I doubt that law should have much to do with how major league baseball runs its show, how basketball games are refereed, how universities are run, and so forth, though of course law intervenes frequently and in strange places, especially where legislators are eager to tread, where governments can influence through expenditures, or where some interest groups care to encourage governmental or judicial involvement. Still, I don’t think it terribly likely that Congress or any judge will much influence the question of whether Barry Bonds is denied the records he has set thus far, or the lifetime homerun record he is likely to reach soon enough. If he were found to have used illegal substances (whether illegal under law or under his sport’s rules) he might be denied a formal record, put into the history books with an asterisk (though that seems silly in this case), or kept out of the Hall of Fame (like the gambler, Pete Rose), but these steps are more likely to be generated by the politics and economics of baseball than to be the product of a statute or judicial decision. It is a bit like asking whether a court or Congress is likely to determine the winner of an Academy Award.
Can this be right? When the Commissioner makes decisions on these matters, will they not be influenced by litigation threats? I suppose Bonds could be suspended before he reaches the Ruthian or Aaronian home run levels, and he could challenge such a suspension in court. More generally, baseball is more likely to face lawsuits and even liability if it tried to withhold awards, playing time, or records than if it let the games go on, and left itself open to lawsuits by competing record-holders (who did not face allegations of steroid use) or by other interests that sought to gain standing. Interventionist litigation or legislation seems even less likely if it turns out that Bonds used illegal substances in a number of seasons now completed. Baseball can probably do as it wishes, with little fear that a court or legislature will truly wish to take over the hard job of sorting things out. Simply satisfying the players, who have everything to gain from strict prospective bans - if and only if they can be enforced so as to eliminate competitive pressure to cheat - but little to gain from retrospective penalties (except as a signal of the seriousness of the prospective ones), is difficult. When we add in fans, advertisers, the importance of old records, Congress, and the diverse interests of present owners, we can see that the Commissioner has a fun job. A safe resolution might be for the Commissioner to abide by a “vote” of fans, baseball writers, or some other group (the membership of which is not itself easily challenged in court).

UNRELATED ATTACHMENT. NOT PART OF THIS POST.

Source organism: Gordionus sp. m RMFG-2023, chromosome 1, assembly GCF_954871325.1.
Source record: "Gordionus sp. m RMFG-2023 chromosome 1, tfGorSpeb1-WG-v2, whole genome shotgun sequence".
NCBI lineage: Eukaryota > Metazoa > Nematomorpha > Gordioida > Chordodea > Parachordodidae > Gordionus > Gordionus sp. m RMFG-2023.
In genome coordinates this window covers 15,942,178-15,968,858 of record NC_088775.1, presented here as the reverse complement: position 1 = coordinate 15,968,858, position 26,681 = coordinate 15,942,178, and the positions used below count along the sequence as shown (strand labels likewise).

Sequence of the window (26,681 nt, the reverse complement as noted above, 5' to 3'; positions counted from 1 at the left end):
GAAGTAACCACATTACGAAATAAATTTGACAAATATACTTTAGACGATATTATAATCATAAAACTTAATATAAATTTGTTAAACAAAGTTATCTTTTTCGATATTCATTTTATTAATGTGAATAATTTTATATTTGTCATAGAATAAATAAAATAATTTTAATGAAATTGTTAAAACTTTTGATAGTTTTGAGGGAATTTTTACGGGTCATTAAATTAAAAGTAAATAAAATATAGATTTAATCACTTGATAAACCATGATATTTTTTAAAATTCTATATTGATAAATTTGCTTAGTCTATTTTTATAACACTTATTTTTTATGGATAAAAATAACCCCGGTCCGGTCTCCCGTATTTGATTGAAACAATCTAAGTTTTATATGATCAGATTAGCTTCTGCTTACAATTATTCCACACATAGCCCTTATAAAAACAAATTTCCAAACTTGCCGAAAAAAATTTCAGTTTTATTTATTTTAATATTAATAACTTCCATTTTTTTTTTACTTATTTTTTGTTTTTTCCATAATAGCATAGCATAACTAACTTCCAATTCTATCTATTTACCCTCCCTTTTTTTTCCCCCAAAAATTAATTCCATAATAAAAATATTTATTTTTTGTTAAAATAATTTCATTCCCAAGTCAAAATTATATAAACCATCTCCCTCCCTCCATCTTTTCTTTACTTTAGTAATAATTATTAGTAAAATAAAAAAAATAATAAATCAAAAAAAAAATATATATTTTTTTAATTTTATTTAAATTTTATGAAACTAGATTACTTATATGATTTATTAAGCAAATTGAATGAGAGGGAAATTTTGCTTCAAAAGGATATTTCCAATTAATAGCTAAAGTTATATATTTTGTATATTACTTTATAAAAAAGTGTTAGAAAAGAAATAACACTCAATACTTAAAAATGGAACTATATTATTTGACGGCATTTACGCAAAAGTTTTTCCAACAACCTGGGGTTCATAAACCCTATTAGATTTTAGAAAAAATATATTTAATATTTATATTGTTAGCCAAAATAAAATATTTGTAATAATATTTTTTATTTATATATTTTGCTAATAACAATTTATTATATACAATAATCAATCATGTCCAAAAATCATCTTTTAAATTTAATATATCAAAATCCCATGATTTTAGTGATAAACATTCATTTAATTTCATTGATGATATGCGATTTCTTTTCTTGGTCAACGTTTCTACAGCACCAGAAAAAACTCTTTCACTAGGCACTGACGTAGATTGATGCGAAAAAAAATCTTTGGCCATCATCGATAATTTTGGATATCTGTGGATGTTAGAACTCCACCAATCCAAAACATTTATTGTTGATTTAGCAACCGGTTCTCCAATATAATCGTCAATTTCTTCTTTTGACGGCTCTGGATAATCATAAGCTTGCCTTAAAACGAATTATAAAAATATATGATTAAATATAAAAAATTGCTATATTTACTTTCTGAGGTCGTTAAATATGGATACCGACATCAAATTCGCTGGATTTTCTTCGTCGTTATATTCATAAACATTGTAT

At the risk of turning this from a law blog into a sports blog, I might point out that it is in the nature of sports to leave results unchanged once a game has ended. A video replay is used in some sports to change a call or even a final result, but that would be very rare once the day passes by. If photos show that a player had stepped on the out-of-bounds line at a key moment or lost possession of a ball, or that a hockey goal was wrongly recorded, and these photos are not seen until a week has gone by, we do not expect any sport to unsettle results, however clear it is that the error was made and that it mattered. The same is true if a player intentionally affected the result. The referee might miss a flagrant, intentional foul, but that fact, if discovered two days after the big game, will not cause an altered result. And so perhaps in this tradition, we should expect or even argue that Bonds’s results should be allowed to stand no matter what is later discovered about the conditions under which they were created.